In a world overwhelmed with stimuli and fast-paced entertainment, what could a short black-and-white documentary from the 1960s on skateboarding possibly have to offer? Everything.
In 1984–85, I was a CEGEP student and aspiring writer, hoping to eventually make a name for myself writing poetry. One of my English teachers introduced me to the work of PEI poet Milton Acorn, and I was drawn to him right away.
“There are no ghosts in Canada… The country is too new for ghosts,” proclaimed a character in Susanna Moodie’s 1852 novel, Roughing It in the Bush. You might be tempted to apply the same sentiment to the notion of monsters lurking in the country’s cultural closet: there are no monsters in Canada or, at least, they typically go unnoticed.
It’s June, 1970, close to the end of the school year. I’m in Grade One at Lynwood Elementary School in Edmonton, Alberta. Our class is going to the gym to watch a film. It’s the first time I’ve ever seen a film in a big room like this.
If you’re anything like me, whenever you find yourself staring down the infinite possibilities of a search bar, you inevitably end up typing the word “pug” and hitting “enter.”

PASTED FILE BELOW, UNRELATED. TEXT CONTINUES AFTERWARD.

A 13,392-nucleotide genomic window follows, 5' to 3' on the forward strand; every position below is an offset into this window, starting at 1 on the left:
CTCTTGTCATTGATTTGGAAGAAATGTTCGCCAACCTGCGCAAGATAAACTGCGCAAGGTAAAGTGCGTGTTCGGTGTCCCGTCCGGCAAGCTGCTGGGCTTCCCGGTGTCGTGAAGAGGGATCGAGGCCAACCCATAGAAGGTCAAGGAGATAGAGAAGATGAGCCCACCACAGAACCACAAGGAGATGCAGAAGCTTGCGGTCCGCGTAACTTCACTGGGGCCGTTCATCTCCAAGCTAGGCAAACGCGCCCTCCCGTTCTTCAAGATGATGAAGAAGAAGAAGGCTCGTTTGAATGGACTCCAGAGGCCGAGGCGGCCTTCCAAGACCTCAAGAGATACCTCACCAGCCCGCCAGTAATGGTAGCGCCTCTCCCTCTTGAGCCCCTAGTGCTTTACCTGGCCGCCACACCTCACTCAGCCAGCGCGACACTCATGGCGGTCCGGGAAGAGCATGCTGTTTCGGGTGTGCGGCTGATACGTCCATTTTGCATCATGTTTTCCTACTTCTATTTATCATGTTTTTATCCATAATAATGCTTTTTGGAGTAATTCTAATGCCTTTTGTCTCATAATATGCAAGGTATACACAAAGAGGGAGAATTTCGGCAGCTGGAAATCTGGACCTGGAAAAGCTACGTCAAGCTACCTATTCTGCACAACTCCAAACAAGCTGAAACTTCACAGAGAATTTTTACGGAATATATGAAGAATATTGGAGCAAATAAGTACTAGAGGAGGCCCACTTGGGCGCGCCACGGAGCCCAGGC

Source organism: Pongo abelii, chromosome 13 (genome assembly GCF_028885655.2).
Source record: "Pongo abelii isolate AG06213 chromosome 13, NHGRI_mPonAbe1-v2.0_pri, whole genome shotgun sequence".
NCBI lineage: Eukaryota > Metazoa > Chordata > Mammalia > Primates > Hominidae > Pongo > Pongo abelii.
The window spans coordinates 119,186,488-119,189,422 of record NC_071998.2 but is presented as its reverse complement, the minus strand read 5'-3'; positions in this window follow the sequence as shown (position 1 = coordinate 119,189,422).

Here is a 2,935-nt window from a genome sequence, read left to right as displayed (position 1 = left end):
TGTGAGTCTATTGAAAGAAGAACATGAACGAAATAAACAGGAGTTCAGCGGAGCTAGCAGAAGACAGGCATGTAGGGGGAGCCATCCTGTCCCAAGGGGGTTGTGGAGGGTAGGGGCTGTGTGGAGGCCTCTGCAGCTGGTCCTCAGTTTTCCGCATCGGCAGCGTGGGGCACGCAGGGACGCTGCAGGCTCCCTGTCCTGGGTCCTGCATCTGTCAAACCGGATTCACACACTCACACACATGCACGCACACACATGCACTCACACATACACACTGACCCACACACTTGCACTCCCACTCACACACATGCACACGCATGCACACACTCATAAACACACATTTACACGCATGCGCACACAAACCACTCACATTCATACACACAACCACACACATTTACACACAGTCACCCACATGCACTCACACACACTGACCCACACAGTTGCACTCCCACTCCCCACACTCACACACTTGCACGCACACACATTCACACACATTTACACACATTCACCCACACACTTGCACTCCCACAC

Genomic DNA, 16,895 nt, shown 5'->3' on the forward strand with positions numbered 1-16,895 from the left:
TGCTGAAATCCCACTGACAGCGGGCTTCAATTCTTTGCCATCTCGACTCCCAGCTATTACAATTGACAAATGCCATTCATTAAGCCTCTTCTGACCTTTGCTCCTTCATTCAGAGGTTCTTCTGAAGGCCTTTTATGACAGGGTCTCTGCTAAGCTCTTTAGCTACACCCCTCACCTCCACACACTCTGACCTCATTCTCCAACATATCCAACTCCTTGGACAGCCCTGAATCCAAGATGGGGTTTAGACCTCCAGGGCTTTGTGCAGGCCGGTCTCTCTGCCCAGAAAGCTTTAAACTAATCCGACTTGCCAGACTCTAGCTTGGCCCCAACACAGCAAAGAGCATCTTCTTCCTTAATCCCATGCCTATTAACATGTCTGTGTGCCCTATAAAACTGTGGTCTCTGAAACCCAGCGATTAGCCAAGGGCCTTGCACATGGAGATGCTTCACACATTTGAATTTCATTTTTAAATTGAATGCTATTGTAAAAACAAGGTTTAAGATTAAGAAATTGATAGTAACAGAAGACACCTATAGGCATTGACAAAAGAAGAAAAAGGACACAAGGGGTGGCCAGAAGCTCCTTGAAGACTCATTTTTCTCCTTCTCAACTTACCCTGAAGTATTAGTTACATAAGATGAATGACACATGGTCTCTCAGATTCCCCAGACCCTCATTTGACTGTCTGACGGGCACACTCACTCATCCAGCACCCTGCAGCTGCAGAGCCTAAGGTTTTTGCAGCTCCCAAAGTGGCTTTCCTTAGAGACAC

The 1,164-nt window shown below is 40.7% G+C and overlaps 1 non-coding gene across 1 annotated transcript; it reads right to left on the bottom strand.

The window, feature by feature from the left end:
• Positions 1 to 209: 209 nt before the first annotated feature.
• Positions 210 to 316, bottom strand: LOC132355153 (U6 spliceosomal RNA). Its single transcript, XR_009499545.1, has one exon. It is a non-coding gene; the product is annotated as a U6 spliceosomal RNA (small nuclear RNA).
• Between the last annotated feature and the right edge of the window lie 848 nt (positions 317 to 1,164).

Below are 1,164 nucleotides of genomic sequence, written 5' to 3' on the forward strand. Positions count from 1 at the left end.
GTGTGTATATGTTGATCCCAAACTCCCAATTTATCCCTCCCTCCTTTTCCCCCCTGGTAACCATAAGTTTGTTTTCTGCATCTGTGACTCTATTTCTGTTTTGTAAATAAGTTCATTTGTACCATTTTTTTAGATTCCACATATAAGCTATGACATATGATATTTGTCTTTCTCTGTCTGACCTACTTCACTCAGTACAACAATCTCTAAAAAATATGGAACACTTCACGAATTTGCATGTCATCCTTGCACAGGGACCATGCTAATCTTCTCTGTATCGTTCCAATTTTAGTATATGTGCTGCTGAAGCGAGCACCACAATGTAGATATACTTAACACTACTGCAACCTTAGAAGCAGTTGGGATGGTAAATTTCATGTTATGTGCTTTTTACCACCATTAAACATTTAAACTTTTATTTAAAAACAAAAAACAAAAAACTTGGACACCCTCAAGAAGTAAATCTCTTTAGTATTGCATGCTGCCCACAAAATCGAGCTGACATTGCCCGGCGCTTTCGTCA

What does it mean to be Canadian? I’ve often struggled with this question. Growing up in the 1990s, I began to doubt whether I would ever be part of the “Canadian identity”.
Inspired by Evelyn Lambart’s Mr. Frog Went A-Courting, David Van Poppel, a passionate NFB fan, went as far as writing a song.
Released in 1994, Villeneuve’s short immediately jumped out at me from the titles in the NFB’s collection, as it offers a glimpse of the successful director’s early work.
I first came across Rocks at Whiskey Trench as supplemental course material during my undergrad. Initially, I was interested in the film because it spotlighted an element of the Oka Crisis of 1990
My father was born in Ontario, the province that doesn’t have traditional seasons like summer, fall and winter, but rather measures time by which blood-sucking insect is currently out to get you.